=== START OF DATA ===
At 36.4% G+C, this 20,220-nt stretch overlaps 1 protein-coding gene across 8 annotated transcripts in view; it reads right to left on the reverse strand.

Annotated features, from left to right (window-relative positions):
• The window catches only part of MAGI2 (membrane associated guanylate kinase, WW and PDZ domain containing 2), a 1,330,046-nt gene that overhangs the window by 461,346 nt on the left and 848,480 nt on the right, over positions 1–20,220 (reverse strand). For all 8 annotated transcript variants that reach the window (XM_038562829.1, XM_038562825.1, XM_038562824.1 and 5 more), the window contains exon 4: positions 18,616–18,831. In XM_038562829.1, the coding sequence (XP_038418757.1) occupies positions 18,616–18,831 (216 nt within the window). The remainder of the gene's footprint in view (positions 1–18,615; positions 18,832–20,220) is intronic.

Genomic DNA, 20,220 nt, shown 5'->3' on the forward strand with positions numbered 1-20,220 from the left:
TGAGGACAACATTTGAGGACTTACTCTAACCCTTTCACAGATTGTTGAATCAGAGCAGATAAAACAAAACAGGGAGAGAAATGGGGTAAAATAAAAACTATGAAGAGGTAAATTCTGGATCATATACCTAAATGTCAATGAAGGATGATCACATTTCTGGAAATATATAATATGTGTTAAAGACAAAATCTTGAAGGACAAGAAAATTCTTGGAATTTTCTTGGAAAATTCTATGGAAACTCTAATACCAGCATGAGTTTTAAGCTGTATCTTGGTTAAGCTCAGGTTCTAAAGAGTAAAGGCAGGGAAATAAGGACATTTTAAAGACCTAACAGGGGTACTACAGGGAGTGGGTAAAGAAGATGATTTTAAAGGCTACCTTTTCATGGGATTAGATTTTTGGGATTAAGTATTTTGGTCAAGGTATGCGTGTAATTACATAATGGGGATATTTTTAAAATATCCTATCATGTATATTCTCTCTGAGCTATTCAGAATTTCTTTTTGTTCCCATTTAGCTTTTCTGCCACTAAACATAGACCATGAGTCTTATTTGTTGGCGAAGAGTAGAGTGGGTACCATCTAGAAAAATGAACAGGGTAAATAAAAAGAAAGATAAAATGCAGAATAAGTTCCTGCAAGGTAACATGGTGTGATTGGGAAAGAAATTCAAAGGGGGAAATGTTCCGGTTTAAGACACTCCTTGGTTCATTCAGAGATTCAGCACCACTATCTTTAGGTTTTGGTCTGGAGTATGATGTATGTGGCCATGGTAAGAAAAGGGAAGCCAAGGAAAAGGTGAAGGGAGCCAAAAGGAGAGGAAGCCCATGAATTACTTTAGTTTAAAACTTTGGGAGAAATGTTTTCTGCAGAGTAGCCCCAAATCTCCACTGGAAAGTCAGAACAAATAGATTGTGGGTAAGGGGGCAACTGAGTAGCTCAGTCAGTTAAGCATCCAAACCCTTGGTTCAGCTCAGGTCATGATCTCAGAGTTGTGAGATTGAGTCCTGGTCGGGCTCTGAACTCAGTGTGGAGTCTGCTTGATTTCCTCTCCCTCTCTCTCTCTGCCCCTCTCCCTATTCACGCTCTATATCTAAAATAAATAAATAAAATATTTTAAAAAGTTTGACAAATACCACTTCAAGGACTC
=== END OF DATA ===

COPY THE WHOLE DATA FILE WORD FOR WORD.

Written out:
At 36.4% G+C, this 20,220-nt stretch overlaps 1 protein-coding gene across 8 annotated transcripts in view; it reads right to left on the reverse strand.

Annotated features, from left to right (window-relative positions):
• The window catches only part of MAGI2 (membrane associated guanylate kinase, WW and PDZ domain containing 2), a 1,330,046-nt gene that overhangs the window by 461,346 nt on the left and 848,480 nt on the right, over positions 1–20,220 (reverse strand). For all 8 annotated transcript variants that reach the window (XM_038562829.1, XM_038562825.1, XM_038562824.1 and 5 more), the window contains exon 4: positions 18,616–18,831. In XM_038562829.1, the coding sequence (XP_038418757.1) occupies positions 18,616–18,831 (216 nt within the window). The remainder of the gene's footprint in view (positions 1–18,615; positions 18,832–20,220) is intronic.

Genomic DNA, 20,220 nt, shown 5'->3' on the forward strand with positions numbered 1-20,220 from the left:
TGAGGACAACATTTGAGGACTTACTCTAACCCTTTCACAGATTGTTGAATCAGAGCAGATAAAACAAAACAGGGAGAGAAATGGGGTAAAATAAAAACTATGAAGAGGTAAATTCTGGATCATATACCTAAATGTCAATGAAGGATGATCACATTTCTGGAAATATATAATATGTGTTAAAGACAAAATCTTGAAGGACAAGAAAATTCTTGGAATTTTCTTGGAAAATTCTATGGAAACTCTAATACCAGCATGAGTTTTAAGCTGTATCTTGGTTAAGCTCAGGTTCTAAAGAGTAAAGGCAGGGAAATAAGGACATTTTAAAGACCTAACAGGGGTACTACAGGGAGTGGGTAAAGAAGATGATTTTAAAGGCTACCTTTTCATGGGATTAGATTTTTGGGATTAAGTATTTTGGTCAAGGTATGCGTGTAATTACATAATGGGGATATTTTTAAAATATCCTATCATGTATATTCTCTCTGAGCTATTCAGAATTTCTTTTTGTTCCCATTTAGCTTTTCTGCCACTAAACATAGACCATGAGTCTTATTTGTTGGCGAAGAGTAGAGTGGGTACCATCTAGAAAAATGAACAGGGTAAATAAAAAGAAAGATAAAATGCAGAATAAGTTCCTGCAAGGTAACATGGTGTGATTGGGAAAGAAATTCAAAGGGGGAAATGTTCCGGTTTAAGACACTCCTTGGTTCATTCAGAGATTCAGCACCACTATCTTTAGGTTTTGGTCTGGAGTATGATGTATGTGGCCATGGTAAGAAAAGGGAAGCCAAGGAAAAGGTGAAGGGAGCCAAAAGGAGAGGAAGCCCATGAATTACTTTAGTTTAAAACTTTGGGAGAAATGTTTTCTGCAGAGTAGCCCCAAATCTCCACTGGAAAGTCAGAACAAATAGATTGTGGGTAAGGGGGCAACTGAGTAGCTCAGTCAGTTAAGCATCCAAACCCTTGGTTCAGCTCAGGTCATGATCTCAGAGTTGTGAGATTGAGTCCTGGTCGGGCTCTGAACTCAGTGTGGAGTCTGCTTGATTTCCTCTCCCTCTCTCTCTCTGCCCCTCTCCCTATTCACGCTCTATATCTAAAATAAATAAATAAAATATTTTAAAAAGTTTGACAAATACCACTTCAAGGACTC